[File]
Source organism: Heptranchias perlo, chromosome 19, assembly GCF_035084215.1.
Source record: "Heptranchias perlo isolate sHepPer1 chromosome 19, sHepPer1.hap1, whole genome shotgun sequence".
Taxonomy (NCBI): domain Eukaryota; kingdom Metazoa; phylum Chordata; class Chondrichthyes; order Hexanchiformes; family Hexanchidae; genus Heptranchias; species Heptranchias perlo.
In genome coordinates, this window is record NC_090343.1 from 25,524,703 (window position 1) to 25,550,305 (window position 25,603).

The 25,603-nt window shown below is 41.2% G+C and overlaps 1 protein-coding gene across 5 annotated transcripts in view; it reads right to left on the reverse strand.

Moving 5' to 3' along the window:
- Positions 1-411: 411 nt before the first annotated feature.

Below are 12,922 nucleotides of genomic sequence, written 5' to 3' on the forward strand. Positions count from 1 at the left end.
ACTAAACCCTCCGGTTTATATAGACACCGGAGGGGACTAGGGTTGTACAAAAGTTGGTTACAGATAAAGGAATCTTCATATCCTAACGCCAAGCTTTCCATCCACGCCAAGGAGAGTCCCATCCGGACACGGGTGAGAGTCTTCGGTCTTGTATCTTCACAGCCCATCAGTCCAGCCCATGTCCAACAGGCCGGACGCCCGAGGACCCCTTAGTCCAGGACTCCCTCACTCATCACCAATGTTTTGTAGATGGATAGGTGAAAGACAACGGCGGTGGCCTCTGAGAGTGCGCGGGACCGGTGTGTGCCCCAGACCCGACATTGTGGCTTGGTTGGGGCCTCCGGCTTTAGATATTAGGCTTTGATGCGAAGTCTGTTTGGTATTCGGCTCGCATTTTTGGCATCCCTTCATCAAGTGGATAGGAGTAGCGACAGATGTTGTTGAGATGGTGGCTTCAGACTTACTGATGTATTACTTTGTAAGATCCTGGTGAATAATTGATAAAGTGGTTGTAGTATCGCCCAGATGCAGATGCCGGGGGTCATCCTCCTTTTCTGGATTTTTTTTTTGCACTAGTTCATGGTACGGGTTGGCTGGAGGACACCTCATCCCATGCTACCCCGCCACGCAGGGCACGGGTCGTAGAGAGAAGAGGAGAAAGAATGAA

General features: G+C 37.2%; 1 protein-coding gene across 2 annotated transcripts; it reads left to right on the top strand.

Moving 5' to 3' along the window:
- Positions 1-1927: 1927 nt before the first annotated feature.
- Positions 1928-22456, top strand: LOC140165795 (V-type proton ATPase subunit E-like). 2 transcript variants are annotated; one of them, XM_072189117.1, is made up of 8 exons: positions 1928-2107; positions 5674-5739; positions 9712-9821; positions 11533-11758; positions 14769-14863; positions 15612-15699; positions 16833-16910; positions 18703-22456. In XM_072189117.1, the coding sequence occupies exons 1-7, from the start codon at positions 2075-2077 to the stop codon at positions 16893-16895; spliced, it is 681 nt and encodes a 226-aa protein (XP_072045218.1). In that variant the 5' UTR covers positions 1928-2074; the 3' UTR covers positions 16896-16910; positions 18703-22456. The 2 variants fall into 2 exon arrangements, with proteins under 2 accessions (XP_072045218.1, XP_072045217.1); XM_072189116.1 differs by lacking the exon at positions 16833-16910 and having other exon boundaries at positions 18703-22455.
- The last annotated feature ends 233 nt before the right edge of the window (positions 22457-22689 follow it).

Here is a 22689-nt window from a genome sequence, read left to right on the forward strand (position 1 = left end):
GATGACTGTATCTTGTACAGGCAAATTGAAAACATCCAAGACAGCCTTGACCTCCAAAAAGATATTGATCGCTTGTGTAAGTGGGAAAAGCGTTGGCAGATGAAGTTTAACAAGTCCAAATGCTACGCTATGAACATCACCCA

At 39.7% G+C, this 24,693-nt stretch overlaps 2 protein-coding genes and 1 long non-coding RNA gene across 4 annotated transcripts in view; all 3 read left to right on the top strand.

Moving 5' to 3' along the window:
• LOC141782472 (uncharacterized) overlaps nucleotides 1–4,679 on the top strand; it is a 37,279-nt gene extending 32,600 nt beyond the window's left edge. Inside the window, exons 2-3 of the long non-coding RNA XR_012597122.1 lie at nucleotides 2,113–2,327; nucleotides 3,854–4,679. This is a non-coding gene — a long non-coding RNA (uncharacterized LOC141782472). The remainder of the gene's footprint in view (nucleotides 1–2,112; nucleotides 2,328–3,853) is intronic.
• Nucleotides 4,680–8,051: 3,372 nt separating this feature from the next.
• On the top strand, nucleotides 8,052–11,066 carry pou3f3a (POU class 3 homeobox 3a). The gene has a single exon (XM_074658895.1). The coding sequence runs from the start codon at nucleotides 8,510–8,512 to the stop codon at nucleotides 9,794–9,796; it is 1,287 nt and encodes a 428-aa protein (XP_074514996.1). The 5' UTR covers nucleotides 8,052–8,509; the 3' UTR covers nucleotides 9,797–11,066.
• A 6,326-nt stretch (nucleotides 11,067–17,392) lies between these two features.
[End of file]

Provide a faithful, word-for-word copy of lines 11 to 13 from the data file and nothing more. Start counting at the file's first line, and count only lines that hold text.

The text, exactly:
Moving 5' to 3' along the window:
- Positions 1-1927: 1927 nt before the first annotated feature.
- Positions 1928-22456, top strand: LOC140165795 (V-type proton ATPase subunit E-like). 2 transcript variants are annotated; one of them, XM_072189117.1, is made up of 8 exons: positions 1928-2107; positions 5674-5739; positions 9712-9821; positions 11533-11758; positions 14769-14863; positions 15612-15699; positions 16833-16910; positions 18703-22456. In XM_072189117.1, the coding sequence occupies exons 1-7, from the start codon at positions 2075-2077 to the stop codon at positions 16893-16895; spliced, it is 681 nt and encodes a 226-aa protein (XP_072045218.1). In that variant the 5' UTR covers positions 1928-2074; the 3' UTR covers positions 16896-16910; positions 18703-22456. The 2 variants fall into 2 exon arrangements, with proteins under 2 accessions (XP_072045218.1, XP_072045217.1); XM_072189116.1 differs by lacking the exon at positions 16833-16910 and having other exon boundaries at positions 18703-22455.